Perils Of Complacency

As has been the case historically, pandemic diseases have a tendency to re-emerge and spread anew, giving rise to a second wave of infection.  This seems to be the case with the present pandemic when seemingly it was on its way out.

After the marked slowdown in the new COVID-19 cases reported daily for last few months, there is again surge in the infections. It points out, in what should worry one and all, towards the beginning of the second wave.

Even though there is more clarity now about how to fight it than in the terrible early months, the damage could be minimized. The battle against the ravaging virus depends on choices people and government make.

For people, this means a commitment to wearing face masks, washing hands and avoiding crowded places. For the administration, the key, as has been stressed upon by the Prime Minister in the meeting with Chief Minister, is building a robust testing, contact tracing and isolating regimen. So far, the record is quite uneven.

The governments have been asked by the centre to scale up RT-PCR tests, create micro-containment zones, increase vaccination in both private and government hospitals and stop vaccine wastage.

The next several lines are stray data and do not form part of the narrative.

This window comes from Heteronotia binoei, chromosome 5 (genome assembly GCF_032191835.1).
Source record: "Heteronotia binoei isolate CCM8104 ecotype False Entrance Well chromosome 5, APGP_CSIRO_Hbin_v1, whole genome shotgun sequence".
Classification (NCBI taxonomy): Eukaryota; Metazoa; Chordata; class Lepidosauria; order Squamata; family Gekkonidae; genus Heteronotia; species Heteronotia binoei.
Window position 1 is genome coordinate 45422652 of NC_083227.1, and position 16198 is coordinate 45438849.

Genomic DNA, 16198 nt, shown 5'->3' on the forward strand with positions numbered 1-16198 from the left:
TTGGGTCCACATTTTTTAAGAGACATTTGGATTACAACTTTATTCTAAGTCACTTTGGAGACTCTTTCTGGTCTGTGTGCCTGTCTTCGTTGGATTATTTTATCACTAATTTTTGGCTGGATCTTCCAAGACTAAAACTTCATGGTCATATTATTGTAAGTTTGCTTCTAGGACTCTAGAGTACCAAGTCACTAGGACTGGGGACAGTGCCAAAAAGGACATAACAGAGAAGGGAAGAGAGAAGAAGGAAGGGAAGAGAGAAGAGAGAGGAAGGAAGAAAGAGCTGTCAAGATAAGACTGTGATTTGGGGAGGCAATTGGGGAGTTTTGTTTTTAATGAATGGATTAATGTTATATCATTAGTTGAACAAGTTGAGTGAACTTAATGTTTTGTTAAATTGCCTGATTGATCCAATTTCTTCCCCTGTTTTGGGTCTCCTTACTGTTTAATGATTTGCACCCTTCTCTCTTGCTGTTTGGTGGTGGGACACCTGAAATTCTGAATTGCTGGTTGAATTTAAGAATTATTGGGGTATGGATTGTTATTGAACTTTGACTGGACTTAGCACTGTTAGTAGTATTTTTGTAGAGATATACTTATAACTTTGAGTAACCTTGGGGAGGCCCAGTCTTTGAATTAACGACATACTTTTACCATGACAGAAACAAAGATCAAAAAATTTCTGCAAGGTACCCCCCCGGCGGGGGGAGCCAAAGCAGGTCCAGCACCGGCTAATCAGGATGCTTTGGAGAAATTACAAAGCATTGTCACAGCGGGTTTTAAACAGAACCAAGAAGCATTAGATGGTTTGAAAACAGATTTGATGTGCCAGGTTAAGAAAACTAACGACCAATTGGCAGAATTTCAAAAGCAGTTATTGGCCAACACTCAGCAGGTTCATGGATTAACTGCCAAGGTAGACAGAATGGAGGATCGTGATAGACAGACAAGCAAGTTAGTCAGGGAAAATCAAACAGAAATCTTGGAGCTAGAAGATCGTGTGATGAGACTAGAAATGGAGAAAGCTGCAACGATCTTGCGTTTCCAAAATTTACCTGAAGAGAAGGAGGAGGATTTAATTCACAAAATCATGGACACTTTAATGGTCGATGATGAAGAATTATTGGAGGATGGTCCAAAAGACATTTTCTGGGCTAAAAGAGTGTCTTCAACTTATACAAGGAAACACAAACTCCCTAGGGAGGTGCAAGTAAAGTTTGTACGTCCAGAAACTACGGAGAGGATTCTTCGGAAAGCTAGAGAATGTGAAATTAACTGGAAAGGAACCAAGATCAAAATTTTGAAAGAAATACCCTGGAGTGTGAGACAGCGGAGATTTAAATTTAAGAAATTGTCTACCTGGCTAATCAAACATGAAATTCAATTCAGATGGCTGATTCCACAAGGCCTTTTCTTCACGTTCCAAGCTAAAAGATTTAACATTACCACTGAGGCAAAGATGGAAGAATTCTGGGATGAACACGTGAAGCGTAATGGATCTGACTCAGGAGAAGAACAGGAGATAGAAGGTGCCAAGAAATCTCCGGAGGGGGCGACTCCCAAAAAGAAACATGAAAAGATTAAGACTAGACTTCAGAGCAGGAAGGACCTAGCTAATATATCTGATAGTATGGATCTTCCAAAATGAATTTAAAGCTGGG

It is important to recall that while the pandemic was ebbing, medical experts continued to warn about the unpredictable ways of the virus. And, when the India’s caseload began to dip late last year, they had urged people to not let their guard down. Unfortunately such warnings did not seem to have struck a chord for large sections as people seem impatient to return to normal social life.

The spurt in infections in several parts of Indian including Jammu and Kashmir since last month testifies to the perils of complacency. There are, however, ample reasons why the new wave of infections shouldn’t stoke pessimism. For one, much more is known about the virus in contemporary times than last year when governments across the globe were forced into one of the stringent lockdowns. Fortunately also, there hasn’t been an alarming surge in fatalities.  The second wave may not be as severe as the initial one amid availability of the vaccine. There is, however need for giving a serious thought to opening up vaccination to all age groups in areas grappling with the current surge.  One of the most crucial elements that helped control the first wave was aggressive testing, contact tracing and treatment. All these effort are worth it if a second wave can be avoided or ameliorated.


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